Dear Bankruptcy Adviser,
I am retired and on Social Security. I also have a 401(k) worth about $60,000. I owe about $25,000 in credit card debt. I own nothing worth more than a 5-year-old car. Should I pay off my debt? I paid nothing for several years trying to keep my house. Or do I file for bankruptcy? Wouldn't my retirement money be seen as an asset and therefore be open to seizure?
I think this type of question is worth answering for a couple of reasons. First, I can discuss your legal options and second, I get to give my opinion on your moral dilemma. And that dilemma is one that is the more interesting part.
From a legal standpoint, you state you own nothing but a 5-year-old car, some 401(k) money and about $25,000 in debt. I don't have information on your income or monthly expenses, so I cannot comment on your monthly budget, but you are very likely eligible for Chapter 7 bankruptcy.
The 401(k) money, as long as it remains in that account at the time of filing, is exempt. That means the funds cannot be seized to pay your creditors. You can file your case and take the money out after your case is over. It is important that you do not touch that money until the court closes your bankruptcy case, otherwise the funds could be in jeopardy.
That means you would have the ability to wipe out the credit card debt but keep the 401(k) money and the vehicle.
From a moral standpoint, people reading this may be rather irritated. You used the cards and have the money to pay the debt back, so pay it back! Don't make the rest of us suffer because you want the easy way out.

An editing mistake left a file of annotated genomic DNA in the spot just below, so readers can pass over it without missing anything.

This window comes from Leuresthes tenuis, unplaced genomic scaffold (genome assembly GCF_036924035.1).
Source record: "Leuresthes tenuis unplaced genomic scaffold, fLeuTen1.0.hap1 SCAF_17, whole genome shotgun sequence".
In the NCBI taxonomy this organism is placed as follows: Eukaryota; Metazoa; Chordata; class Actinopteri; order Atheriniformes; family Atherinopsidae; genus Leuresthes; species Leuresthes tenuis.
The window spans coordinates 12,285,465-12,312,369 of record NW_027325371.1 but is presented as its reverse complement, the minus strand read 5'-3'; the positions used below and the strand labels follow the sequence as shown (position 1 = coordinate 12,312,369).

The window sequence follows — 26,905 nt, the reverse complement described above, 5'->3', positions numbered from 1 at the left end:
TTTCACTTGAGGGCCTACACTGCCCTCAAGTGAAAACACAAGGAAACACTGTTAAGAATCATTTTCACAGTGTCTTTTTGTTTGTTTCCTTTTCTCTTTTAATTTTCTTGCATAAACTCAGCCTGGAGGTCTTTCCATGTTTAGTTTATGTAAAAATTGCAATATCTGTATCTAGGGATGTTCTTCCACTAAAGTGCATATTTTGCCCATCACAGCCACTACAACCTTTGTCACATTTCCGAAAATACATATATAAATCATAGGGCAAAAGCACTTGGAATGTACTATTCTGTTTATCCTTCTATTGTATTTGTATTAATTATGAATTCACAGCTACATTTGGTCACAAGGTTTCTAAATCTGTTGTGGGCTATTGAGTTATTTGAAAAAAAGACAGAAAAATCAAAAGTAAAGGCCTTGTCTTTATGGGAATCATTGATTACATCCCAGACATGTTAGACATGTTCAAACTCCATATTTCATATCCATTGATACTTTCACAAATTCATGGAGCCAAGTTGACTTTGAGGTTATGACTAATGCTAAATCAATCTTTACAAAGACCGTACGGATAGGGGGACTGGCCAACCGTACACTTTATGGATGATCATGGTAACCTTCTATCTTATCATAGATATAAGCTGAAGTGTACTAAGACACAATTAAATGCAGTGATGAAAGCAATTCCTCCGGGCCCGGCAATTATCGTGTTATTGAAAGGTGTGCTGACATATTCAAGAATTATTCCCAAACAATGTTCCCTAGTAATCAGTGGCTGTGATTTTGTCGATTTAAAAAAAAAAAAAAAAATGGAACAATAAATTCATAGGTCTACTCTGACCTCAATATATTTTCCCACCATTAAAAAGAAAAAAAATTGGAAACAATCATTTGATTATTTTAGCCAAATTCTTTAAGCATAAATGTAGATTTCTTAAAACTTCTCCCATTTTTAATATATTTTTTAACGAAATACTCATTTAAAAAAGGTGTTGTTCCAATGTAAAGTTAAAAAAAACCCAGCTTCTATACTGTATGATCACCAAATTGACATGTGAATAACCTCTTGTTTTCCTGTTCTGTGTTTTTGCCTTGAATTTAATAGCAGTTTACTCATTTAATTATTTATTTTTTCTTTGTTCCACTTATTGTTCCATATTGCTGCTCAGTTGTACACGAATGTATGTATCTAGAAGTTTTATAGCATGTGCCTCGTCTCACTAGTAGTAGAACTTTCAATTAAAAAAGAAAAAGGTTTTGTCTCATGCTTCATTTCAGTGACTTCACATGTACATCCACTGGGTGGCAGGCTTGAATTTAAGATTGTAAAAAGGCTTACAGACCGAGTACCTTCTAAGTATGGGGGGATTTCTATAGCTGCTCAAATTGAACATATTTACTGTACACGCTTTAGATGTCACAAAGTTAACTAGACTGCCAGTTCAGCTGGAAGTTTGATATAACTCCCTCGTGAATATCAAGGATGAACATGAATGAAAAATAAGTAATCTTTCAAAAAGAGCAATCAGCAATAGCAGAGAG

This probably will not be considered to be a shocking statement from a bankruptcy attorney, but I don't think this is a difficult choice. You ought to file bankruptcy. Wipe out the credit card debt; keep the retirement income and the vehicle. Yes, I know, I am a bankruptcy attorney and this is how I make a living, so obviously I would tell you to file bankruptcy.
Maybe there is some truth to that, but I actually have another reason.
We are a consumer-based society. We need you buying things. If you are burdened by trying to pay down this debt, you will not use your retirement income to buy new clothes, go to dinners, take vacations, etc. And that hurts us all even more. While I am not saying to file bankruptcy for the purpose of running up more debt, I am saying that I believe society is benefited more by your ability to spend money and not by paying interest on things you already bought.
Remember, most credit card and finance companies run a very profitable business. They will survive a few defaults and do not necessarily have to charge more in interest and fees to everyone else. I believe that the accounts in default are not the reason the credit card companies charge interest and fees. They do so because they are in the profit business, and charging more for a service you want makes them more money. So I do not believe other credit card holders are worse off because you wipe out this debt in bankruptcy.
Good luck with your decision.
Ask the adviser
More From Bankrate.com
- credit card debt
- Chapter 7 bankruptcy
- credit card